I was not able to find a solution in my searches. Is there something fundamentally wrong with my code? Can someone help me spotting what I am doing wrong?

Please let me know if I need to post more snippets or more outputs.

Thanks a lot.

share|improve this question
    
no syntax error in function you have shown –  Grijesh Chauhan Jul 25 '13 at 16:54
    
@GrijeshChauhan - yes there is, how would OP be getting an error otherwise? –  Carl Norum Jul 25 '13 at 17:04
    
@CarlNorum you found it? –  Grijesh Chauhan Jul 25 '13 at 17:07
    
... well, I wrote an answer about it, so I guess so? –  Carl Norum Jul 25 '13 at 17:08

2 Answers 2

up vote 3 down vote accepted
  1. You can't use PTHREAD_MUTEX_INITIALIZER like that - it has to be used as an initializer, not in a regular assignment expression. You have two choices to fix it - either call pthread_mutex_init(), or add a typecast to use PTHREAD_MUTEX_INITIALIZER as a compound literal. Your choice of:

    pthread_mutex_init(&q->mutex, NULL);
    

    or:

    q->mutex = (pthread_mutex_t)PTHREAD_MUTEX_INITIALIZER;
    
  2. Your linker error problem is due to this command line:

    gcc simple-tun.c simple-tun -lpthread
    

    You're missing a -o, so you're trying to link the program with itself. That's bad news. What you probably want is:

    gcc simple-tun.c -o simple-tun -lpthread
    

    And really, you should add some warning flags in there, too.

share|improve this answer
    
Hi, Thanks a lot. I used pthread_mutex_init instead of assigning PTHREAD_MUTEX_INITIALIZER and got read of linker error by using -o. The program compiles now. Does this mean that we can only use PTHREAD_MUTEX_INITIALIZER while declaring the mutex? –  aoak Jul 25 '13 at 17:02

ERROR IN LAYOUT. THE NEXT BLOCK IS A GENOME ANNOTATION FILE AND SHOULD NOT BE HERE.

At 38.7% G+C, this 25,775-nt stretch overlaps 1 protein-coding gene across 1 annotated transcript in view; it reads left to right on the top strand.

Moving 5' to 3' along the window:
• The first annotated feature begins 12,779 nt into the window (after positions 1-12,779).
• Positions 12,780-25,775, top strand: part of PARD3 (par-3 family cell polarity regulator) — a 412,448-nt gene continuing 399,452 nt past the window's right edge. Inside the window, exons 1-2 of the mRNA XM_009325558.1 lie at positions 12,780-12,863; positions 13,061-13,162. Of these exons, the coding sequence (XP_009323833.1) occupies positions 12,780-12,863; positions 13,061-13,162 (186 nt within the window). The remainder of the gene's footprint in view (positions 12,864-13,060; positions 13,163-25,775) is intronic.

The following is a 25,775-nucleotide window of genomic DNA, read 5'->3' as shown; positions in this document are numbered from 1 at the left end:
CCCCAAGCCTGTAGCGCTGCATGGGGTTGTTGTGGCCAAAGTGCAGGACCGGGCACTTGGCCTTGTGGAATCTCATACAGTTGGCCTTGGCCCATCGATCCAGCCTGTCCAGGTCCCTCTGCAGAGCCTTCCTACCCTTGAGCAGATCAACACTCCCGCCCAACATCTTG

Not quite; please check edited answer. –  Carl Norum Jul 25 '13 at 17:02
    
@CarlNorum: FYI, using PTHREAD_MUTEX_INITIALIZER as a compound literal or as an initializer for a named object with automatic storage invokes UB. Per POSIX, PTHREAD_MUTEX_INITIALIZER is only for static initialization, and might contain hideous compiler-specific hacks for machines where mutexes physically need to be located in special memory, or where they need an allocated resource. –  R.. Jul 25 '13 at 17:50
    
I did a test here and memcmp says the static initialization and the compound literal matched identically. That's not to say it's safe, though. I didn't actually try to use any of them. –  Carl Norum Jul 25 '13 at 18:01

PTHREAD_MUTEX_INITIALIZER is exactly that, an initializer to use in declarations:

pthread_mutex_t foo = PTHREAD_MUTEX_INITIALIZER;

if you have a pthread_mutex_t that was created elsewhere - such as by malloc - initialize it with pthread_mutex_init:

pthread_mutex_init(&q->mutex, NULL);

from the SUSV2 documentation for pthread_mutex_init:

In cases where default mutex attributes are appropriate, the macro PTHREAD_MUTEX_INITIALIZER can be used to initialise mutexes that are statically allocated. The effect is equivalent to dynamic initialisation by a call to pthread_mutex_init() with parameter attr specified as NULL, except that no error checks are performed.